Overall, the observed variation in lion range use was not well captured by the best models, in the wet season in particular, as evidenced from the narrow range of predicted lion utilization values (Figs. 5 and 7). This appears to suggest that the model parameterization was suboptimal or that other factors that were not the focus of this study influence lion movement decisions.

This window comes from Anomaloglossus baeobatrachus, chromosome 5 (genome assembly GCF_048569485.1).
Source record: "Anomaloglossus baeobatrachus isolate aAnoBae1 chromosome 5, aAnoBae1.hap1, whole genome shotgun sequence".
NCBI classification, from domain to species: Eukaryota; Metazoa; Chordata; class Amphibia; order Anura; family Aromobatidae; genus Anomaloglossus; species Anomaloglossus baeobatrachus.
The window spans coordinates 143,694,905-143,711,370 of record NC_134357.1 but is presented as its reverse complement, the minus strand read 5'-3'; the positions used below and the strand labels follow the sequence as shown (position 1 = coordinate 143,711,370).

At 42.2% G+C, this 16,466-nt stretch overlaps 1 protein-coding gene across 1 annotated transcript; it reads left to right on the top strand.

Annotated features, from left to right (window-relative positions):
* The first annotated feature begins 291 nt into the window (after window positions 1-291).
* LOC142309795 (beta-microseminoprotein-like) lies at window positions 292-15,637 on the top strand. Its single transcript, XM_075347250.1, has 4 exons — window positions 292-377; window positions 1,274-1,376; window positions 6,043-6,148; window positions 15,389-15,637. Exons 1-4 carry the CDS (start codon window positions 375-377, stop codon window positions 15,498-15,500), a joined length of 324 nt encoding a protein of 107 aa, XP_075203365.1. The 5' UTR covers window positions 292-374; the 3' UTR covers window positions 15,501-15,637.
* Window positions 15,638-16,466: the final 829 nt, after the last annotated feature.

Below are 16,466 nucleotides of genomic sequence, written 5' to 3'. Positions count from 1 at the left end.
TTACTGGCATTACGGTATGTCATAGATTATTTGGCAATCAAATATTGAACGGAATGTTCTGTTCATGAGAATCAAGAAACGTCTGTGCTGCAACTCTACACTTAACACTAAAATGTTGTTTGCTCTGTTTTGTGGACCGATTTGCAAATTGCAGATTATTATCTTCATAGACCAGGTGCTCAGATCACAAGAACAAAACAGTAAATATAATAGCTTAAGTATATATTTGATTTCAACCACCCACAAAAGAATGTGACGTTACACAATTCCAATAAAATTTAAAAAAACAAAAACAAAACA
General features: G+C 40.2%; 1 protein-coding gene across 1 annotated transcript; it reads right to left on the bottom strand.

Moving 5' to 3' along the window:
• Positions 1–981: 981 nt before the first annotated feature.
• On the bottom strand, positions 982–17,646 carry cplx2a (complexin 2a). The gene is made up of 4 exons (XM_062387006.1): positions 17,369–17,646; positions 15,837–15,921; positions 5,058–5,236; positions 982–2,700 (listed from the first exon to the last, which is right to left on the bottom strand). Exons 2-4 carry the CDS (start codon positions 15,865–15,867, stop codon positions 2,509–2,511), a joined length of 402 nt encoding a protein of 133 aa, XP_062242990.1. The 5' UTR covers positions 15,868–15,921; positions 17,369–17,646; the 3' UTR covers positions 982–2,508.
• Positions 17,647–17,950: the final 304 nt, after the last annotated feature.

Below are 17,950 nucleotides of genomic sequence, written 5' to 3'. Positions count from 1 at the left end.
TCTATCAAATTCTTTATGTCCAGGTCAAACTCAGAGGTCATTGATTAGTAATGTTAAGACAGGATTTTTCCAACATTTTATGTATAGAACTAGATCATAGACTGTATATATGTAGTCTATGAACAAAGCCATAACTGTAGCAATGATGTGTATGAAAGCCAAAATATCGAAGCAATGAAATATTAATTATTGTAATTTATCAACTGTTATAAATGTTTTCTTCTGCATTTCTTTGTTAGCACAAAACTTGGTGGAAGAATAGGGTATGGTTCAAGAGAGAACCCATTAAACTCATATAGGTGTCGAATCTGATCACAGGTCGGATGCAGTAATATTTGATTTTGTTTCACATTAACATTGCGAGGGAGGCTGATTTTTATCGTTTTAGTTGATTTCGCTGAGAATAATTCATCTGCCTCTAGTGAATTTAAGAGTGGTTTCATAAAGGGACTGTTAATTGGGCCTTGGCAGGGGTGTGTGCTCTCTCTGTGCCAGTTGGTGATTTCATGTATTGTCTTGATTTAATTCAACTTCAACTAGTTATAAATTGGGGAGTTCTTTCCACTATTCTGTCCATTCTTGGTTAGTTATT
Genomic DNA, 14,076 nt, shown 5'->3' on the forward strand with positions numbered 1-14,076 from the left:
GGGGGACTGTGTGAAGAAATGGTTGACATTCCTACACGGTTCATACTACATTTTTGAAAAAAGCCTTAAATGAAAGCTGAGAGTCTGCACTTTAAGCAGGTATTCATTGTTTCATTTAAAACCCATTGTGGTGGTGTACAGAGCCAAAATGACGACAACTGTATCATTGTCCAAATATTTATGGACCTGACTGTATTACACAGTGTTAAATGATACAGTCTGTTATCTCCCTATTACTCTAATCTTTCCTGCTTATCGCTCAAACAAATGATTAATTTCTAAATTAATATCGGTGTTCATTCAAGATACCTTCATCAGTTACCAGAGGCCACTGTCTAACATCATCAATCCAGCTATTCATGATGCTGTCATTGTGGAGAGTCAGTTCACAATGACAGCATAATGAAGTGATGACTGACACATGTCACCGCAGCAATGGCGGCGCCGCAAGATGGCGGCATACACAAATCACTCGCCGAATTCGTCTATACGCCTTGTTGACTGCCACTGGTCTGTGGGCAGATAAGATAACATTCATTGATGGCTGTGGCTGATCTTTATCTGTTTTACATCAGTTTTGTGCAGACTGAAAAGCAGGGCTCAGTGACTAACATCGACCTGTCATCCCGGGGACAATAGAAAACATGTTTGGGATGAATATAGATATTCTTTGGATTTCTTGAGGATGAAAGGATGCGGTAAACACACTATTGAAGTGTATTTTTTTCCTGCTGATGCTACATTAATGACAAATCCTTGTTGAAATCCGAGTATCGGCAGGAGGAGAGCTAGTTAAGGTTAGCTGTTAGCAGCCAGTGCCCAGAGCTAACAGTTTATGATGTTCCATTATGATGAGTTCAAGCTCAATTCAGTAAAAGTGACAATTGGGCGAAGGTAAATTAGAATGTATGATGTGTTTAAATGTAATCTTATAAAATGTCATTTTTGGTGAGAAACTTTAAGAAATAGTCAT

One potential shortfall in model parameterization might stem from the employment of daytime prey transects. Savanna ungulates have been observed to alter their habitat preferences according to time of day [93] so the reliance here on daytime transects might limit our ability to detect the full range of lion prey distribution. Lions in the study area did hunt diurnally as well as nocturnally, with the hourly observed probability of a hunt, based on 52 observed hunting episodes, 0.078 in the day (7:00 – 18:00), 0.109 during crepuscular periods (6:00 – 7:00 and 18:00 – 19:00) and 0.057 at night (19:00 – 6:00). While this partially validates the reliance on daytime transects, most nocturnal observations in this study were undertaken during full moon periods when hunting success, if not effort, is lower [94]. Additionally, lions displayed a higher frequency of long range movement (>500 m) during the night than during the day across both wet and dry seasons (Additional file 11: Figure S10 and Additional file 13: Figure S12), which is indicative of increased nocturnal activity and presumably increased hunting effort. Furthermore, lions in the dry season were more frequently farther from water sources nocturnally than during the day (Additional file 12: Figure S11). At night ungulates are less likely to visit waterholes due to increased predation risk [76] forcing lions to similarly move away from these resources to access prey. These nocturnal behavioural changes have the potential to further alter prey distribution patterns [1]. Therefore, it is recommended that future work incorporate methods to determine nocturnal prey distributions in order to arrive at a more complete understanding of the processes discussed here.